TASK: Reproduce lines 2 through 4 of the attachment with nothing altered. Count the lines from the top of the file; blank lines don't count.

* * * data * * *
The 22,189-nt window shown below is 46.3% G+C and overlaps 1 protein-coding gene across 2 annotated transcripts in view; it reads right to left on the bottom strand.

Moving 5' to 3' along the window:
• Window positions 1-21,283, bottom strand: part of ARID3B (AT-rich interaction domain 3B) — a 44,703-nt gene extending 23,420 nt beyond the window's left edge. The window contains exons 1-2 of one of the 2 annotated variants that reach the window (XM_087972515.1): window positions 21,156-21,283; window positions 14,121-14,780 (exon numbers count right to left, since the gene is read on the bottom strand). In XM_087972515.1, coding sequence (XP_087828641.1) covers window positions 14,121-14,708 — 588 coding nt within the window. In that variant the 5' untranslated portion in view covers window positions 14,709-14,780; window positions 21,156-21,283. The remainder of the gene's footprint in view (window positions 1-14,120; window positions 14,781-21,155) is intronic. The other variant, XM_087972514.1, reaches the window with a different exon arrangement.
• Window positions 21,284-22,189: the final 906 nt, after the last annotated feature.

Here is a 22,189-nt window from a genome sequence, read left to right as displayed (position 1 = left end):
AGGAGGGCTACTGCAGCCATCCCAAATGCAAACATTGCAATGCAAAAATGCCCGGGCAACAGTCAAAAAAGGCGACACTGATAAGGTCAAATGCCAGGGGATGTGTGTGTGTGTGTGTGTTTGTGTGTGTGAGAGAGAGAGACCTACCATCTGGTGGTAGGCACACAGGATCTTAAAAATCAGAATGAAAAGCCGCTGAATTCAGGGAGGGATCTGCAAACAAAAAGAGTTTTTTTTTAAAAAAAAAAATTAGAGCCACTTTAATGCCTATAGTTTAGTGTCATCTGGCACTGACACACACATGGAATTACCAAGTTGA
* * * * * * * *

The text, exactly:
Moving 5' to 3' along the window:
• Window positions 1-21,283, bottom strand: part of ARID3B (AT-rich interaction domain 3B) — a 44,703-nt gene extending 23,420 nt beyond the window's left edge. The window contains exons 1-2 of one of the 2 annotated variants that reach the window (XM_087972515.1): window positions 21,156-21,283; window positions 14,121-14,780 (exon numbers count right to left, since the gene is read on the bottom strand). In XM_087972515.1, coding sequence (XP_087828641.1) covers window positions 14,121-14,708 — 588 coding nt within the window. In that variant the 5' untranslated portion in view covers window positions 14,709-14,780; window positions 21,156-21,283. The remainder of the gene's footprint in view (window positions 1-14,120; window positions 14,781-21,155) is intronic. The other variant, XM_087972514.1, reaches the window with a different exon arrangement.
• Window positions 21,284-22,189: the final 906 nt, after the last annotated feature.